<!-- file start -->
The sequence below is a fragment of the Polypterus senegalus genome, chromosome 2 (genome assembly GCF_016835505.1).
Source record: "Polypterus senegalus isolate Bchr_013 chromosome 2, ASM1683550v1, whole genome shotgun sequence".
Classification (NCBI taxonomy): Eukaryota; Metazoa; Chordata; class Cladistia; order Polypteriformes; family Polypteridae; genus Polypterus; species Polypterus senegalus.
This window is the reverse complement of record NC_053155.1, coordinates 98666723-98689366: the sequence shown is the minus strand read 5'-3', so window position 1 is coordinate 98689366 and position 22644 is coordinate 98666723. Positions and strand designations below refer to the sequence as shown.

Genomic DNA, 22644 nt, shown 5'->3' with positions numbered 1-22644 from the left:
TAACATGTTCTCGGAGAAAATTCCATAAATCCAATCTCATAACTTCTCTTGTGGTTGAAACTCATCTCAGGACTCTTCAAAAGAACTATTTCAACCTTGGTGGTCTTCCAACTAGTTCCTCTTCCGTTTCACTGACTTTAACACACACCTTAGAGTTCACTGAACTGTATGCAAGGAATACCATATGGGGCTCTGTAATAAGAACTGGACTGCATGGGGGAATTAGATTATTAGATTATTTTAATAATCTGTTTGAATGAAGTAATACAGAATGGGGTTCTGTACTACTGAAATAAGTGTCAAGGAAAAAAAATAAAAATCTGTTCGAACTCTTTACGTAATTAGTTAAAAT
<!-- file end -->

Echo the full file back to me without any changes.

The sequence below is a fragment of the Polypterus senegalus genome, chromosome 2 (genome assembly GCF_016835505.1).
Source record: "Polypterus senegalus isolate Bchr_013 chromosome 2, ASM1683550v1, whole genome shotgun sequence".
Classification (NCBI taxonomy): Eukaryota; Metazoa; Chordata; class Cladistia; order Polypteriformes; family Polypteridae; genus Polypterus; species Polypterus senegalus.
This window is the reverse complement of record NC_053155.1, coordinates 98666723-98689366: the sequence shown is the minus strand read 5'-3', so window position 1 is coordinate 98689366 and position 22644 is coordinate 98666723. Positions and strand designations below refer to the sequence as shown.

Genomic DNA, 22644 nt, shown 5'->3' with positions numbered 1-22644 from the left:
TAACATGTTCTCGGAGAAAATTCCATAAATCCAATCTCATAACTTCTCTTGTGGTTGAAACTCATCTCAGGACTCTTCAAAAGAACTATTTCAACCTTGGTGGTCTTCCAACTAGTTCCTCTTCCGTTTCACTGACTTTAACACACACCTTAGAGTTCACTGAACTGTATGCAAGGAATACCATATGGGGCTCTGTAATAAGAACTGGACTGCATGGGGGAATTAGATTATTAGATTATTTTAATAATCTGTTTGAATGAAGTAATACAGAATGGGGTTCTGTACTACTGAAATAAGTGTCAAGGAAAAAAAATAAAAATCTGTTCGAACTCTTTACGTAATTAGTTAAAAT